AirTag 'Lost Mode' Vulnerability Can Redirect Users to Malicious Websites
The AirTag feature that allows anyone with a smartphone to scan a lost AirTag to locate the contact information of the owner can be abused for phishing scams, according to a new report shared by KrebsOnSecurity.
When an AirTag is set in Lost Mode, it generates a URL for https://found.apple.com and it lets the AirTag owner enter a contact phone number or email address. Anyone who scans that AirTag is then directed automatically to the URL with the owner's contact information, with no login or personal information required to view the provided contact details.
According to KrebsOnSecurity, Lost Mode does not prevent users from injecting arbitrary computer code into the phone number field, so a person who scans an AirTag can be redirected to a phony iCloud login page or another malicious site. Someone who does not know that no personal information is required to view an AirTag's information could then be tricked into providing their iCloud login or other personal details, or the redirect could attempt to download malicious software.
The AirTag flaw was found by security consultant Bobby Raunch, who told KrebsOnSecurity that the vulnerability makes AirTags dangerous. "I can't remember another instance where these sort of small consumer-grade tracking devices at a low-cost like this could be weaponized," he said.
Rauch contacted Apple on June 20, and Apple took several months to investigate. Apple told Rauch last Thursday that it would address the weakness in an upcoming update, and asked him not to talk about it in public.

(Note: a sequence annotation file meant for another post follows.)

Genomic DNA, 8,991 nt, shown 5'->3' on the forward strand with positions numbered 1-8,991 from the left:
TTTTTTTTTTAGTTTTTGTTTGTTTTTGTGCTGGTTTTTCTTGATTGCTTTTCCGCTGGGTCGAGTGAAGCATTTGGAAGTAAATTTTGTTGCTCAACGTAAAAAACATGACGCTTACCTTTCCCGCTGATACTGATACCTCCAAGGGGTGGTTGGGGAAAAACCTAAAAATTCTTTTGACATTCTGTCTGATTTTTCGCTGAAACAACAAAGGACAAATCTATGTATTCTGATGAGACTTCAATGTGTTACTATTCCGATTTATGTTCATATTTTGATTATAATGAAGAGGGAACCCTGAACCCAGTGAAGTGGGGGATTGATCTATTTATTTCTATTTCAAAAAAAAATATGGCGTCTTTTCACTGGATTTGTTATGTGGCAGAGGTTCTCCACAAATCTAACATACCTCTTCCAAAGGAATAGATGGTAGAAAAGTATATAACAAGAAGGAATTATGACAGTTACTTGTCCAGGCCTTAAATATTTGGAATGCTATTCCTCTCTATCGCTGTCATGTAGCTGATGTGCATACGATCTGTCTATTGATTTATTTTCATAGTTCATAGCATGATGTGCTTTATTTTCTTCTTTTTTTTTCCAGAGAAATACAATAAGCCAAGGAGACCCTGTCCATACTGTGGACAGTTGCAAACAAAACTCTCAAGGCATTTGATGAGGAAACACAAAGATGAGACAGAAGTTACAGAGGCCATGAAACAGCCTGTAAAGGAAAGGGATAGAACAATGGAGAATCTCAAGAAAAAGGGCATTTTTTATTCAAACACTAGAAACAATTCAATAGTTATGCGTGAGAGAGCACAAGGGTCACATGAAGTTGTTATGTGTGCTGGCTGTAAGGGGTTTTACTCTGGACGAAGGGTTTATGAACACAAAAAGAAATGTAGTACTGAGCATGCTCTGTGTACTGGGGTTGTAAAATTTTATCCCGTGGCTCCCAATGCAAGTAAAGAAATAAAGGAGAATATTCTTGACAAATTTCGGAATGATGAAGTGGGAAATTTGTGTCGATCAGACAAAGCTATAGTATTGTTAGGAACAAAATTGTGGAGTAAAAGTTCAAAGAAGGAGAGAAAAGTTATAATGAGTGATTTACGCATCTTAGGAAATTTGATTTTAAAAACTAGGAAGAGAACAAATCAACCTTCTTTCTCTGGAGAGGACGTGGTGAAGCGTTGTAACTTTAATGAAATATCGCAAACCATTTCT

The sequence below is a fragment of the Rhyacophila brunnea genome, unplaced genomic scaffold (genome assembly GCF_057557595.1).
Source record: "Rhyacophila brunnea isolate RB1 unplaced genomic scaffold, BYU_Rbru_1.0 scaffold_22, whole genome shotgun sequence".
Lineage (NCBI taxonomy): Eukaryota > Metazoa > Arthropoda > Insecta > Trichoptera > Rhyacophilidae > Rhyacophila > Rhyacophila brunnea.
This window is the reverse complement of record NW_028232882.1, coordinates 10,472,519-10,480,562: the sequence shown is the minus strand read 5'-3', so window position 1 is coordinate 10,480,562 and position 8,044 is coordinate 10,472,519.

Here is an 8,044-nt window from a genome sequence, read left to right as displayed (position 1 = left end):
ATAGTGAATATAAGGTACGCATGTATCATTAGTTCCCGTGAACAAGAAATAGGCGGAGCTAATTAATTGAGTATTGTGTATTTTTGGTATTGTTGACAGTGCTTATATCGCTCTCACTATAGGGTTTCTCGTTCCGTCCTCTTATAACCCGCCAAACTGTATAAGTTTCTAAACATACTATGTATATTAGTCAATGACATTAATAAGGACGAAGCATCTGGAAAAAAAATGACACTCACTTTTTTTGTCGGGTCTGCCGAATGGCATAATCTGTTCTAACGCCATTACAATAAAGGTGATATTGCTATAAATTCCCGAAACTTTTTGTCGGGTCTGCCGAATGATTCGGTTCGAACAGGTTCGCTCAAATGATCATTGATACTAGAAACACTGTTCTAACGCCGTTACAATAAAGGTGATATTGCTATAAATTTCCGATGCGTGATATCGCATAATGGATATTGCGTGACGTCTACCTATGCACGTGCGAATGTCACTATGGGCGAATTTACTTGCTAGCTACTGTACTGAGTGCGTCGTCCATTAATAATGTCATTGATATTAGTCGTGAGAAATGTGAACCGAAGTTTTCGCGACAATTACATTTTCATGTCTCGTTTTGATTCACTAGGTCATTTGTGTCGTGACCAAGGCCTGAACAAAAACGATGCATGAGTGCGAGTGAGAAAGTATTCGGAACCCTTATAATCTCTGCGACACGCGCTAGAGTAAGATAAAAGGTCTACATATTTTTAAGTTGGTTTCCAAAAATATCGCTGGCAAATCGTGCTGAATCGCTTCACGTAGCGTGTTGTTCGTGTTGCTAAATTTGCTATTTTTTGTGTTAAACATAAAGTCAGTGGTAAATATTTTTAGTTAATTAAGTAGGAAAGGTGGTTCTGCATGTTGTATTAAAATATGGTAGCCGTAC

Apple did not answer his questions about whether he would receive credit or whether he qualified for the bug bounty program, so he decided to share details on the vulnerability because of Apple's lack of communication.
"I told them, 'I'm willing to work with you if you can provide some details of when you plan on remediating this, and whether there would be any recognition or bug bounty payout'," Rauch said, noting that he told Apple he planned to publish his findings within 90 days of notifying them. "Their response was basically, 'We'd appreciate it if you didn't leak this.'"
Last week, security researcher Denis Tokarev made several zero-day iOS vulnerabilities public after Apple ignored his reports and failed to fix the issues for several months. Apple has since apologized, but the company is continuing to receive criticism for its bug bounty program and the slowness with which it responds to reports.